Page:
Section: New Results
Controller Synthesis and Game Theory
Stochastic games with partial information
Participant : Nathalie Bertrand.
In  , we consider the standard model of finite two-person zero-sum stochastic games with signals. We are interested in the existence of almost-surely winning or positively winning strategies, under reachability, safety, Büchi or co-Büchi winning objectives. We prove two qualitative determinacy results. First, in a reachability game either player 1 can achieve almost-surely the reachability objective, or player 2 can ensure surely the complementary safety objective, or both players have positively winning strategies. Second, in a Büchi game if player 1 cannot achieve almost-surely the Büchi objective, then player 2 can ensure positively the complementary co-Büchi objective. We prove that players only need strategies with finite-memory, whose sizes range from no memory at all to doubly-exponential number of states, with matching lower bounds. Together with the qualitative determinacy results, we also provide fix-point algorithms for deciding which player has an almost-surely winning or a positively winning strategy and for computing the finite memory strategy. Complexity ranges from EXPTIME to 2-EXPTIME with matching lower bounds, and better complexity can be achieved for some special cases where one of the players is better informed than her opponent. This work was done in collaboration with B. Genest (Distribcom EPI) and H. Gimbert (Labri).
Control of Infinite Symbolic Transitions Systems under Partial Observation
Participant : Hervé Marchand.
We provide models of safe controllers both for potentially blocking and non blocking controlled systems. To obtain algorithms for these problems, we make the use of abstract interpretation techniques which provide over-approximations of the transitions set to be disabled. To our knowledge, with the hypotheses taken, the improved version of our algorithm provides a better solution than what was previously proposed in the literature. Our tool SMACS allowed us to make an empirical validation of our methods to show their feasibility and usability  . This work has been extended to the case of decentralized control in  . Finally, on the same model, but assuming that the system is finite, we have studied the computational complexity of several decision and optimization control problems arising in partially observed discrete event systems  . This work has been done in cooperation with T. Massart, G. Kalyon and T. Le Gall (Université libre de Bruxelles).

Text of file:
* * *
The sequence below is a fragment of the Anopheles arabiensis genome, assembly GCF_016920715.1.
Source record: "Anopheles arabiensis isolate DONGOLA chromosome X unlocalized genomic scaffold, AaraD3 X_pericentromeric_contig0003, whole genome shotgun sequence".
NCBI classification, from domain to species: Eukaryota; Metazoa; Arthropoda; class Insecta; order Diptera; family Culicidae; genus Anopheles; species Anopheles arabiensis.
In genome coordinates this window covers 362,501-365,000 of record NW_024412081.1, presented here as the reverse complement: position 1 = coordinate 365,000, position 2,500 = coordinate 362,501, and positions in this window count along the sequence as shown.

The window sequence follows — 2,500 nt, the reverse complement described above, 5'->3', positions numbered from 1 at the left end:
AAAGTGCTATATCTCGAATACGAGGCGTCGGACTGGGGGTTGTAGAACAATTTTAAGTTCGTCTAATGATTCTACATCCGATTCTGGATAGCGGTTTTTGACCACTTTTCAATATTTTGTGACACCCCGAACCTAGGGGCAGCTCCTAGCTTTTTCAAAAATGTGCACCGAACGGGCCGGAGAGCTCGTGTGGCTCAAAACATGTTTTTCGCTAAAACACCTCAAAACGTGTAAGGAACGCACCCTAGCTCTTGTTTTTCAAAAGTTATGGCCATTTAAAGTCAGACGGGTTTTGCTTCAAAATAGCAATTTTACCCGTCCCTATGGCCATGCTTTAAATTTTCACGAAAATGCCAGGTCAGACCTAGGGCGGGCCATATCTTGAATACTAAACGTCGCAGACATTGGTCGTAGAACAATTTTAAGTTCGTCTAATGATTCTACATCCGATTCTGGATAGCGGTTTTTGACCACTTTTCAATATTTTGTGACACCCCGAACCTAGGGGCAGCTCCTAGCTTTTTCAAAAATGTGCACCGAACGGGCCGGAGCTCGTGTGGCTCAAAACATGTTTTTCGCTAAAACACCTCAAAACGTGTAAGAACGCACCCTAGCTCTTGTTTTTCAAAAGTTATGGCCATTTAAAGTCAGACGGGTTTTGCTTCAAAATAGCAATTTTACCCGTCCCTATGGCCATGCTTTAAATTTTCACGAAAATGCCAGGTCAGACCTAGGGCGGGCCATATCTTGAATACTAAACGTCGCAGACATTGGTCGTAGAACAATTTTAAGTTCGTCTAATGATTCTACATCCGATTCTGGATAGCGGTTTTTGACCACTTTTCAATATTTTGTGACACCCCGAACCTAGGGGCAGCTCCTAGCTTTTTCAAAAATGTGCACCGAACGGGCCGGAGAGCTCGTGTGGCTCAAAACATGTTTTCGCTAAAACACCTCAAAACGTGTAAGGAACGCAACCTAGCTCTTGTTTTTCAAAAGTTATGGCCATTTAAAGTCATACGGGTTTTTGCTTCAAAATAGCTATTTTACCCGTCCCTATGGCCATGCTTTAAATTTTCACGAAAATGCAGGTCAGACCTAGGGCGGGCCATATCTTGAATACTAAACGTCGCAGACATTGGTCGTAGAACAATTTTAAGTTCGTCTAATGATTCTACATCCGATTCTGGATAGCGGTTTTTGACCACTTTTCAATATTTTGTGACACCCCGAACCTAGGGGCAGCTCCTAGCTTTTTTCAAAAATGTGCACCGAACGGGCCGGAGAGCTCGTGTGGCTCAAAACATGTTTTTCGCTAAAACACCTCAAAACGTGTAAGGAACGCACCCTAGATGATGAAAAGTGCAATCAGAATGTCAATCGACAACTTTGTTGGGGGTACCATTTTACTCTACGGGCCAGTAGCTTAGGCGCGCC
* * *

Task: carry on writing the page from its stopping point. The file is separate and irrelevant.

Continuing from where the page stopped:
Discrete controller synthesis for modular reactive systems
Participant : Hervé Marchand.
Following preliminaries results  , we have been interested in the extension of a reactive programming language with a behavioral contract construct  . It is particularly dedicated to the programming of reactive control of applications in embedded systems, and involves principles of the supervisory control of discrete event systems. Our contribution is in a language approach where modular discrete controller synthesis (DCS) is integrated, and it is concretized in the encapsulation of DCS into a compilation process. From transition system specifications of possible behaviors, DCS automatically produces controllers that make the controlled system satisfy the property given as objective. Our language features and compiling technique hence provide correctness-by-construction in that sense, and enhance reliability and verifiability. An application domain particularly targeted at is that of adaptive and reconfigurable systems: closed-loop adaptation mechanisms enable flexible execution of functionalities w.r.t. changing resource and environment conditions. This language can serve programming such adaption controllers. This work has been done in cooperation with E. Rutten and G. Delaval (INRIA Grenoble).
Opacity Enforcing Control Synthesis
Participants : Jérémy Dubreil, Hervé Marchand.
In the field of computer security, a problem that received little attention so far is the enforcement of confidentiality properties by supervisory control. Given a critical system G that may leak confidential information (a secret), the problem consists in designing a controller C , possibly disabling occurrences of a fixed subset of events of G , so that the closed-loop system G/C does not leak confidential information. We consider this problem in the case where G is a finite transition system with set of events and an inquisitive user, called the adversary, observes a subset a of . When the secret can be disclosed. We present an effective algorithm for computing the most permissive controller C such that S is opaque w.r.t. G/C and a . This algorithm subsumes two earlier algorithms presented in  working under the strong assumption that the alphabet a of the adversary and the set of events that the controller can disable are comparable. This work publised as a research report ( ) has been accepted for publication in 2010 in IEEE Transaction Automatic and Control  . This work has been done in cooperation with Ph. Darondeau (S4 EPI).
In  , we followed a different approach. We introduced the notion dynamic partial observability where the set of events the user can observe changes over time. We have shown how to check that a system is opaque w.r.t. to a dynamic observer and also addressed the corresponding synthesis problem: given a system G and secret states S, compute the set of dynamic observers under which S is opaque. It turned out that this problem can be reduced to a two-players safety game and that the set of such observers can be finitely represented and can be computed in EXPTIME. This work has been done in cooperation with F. Cassez (IRCCyN).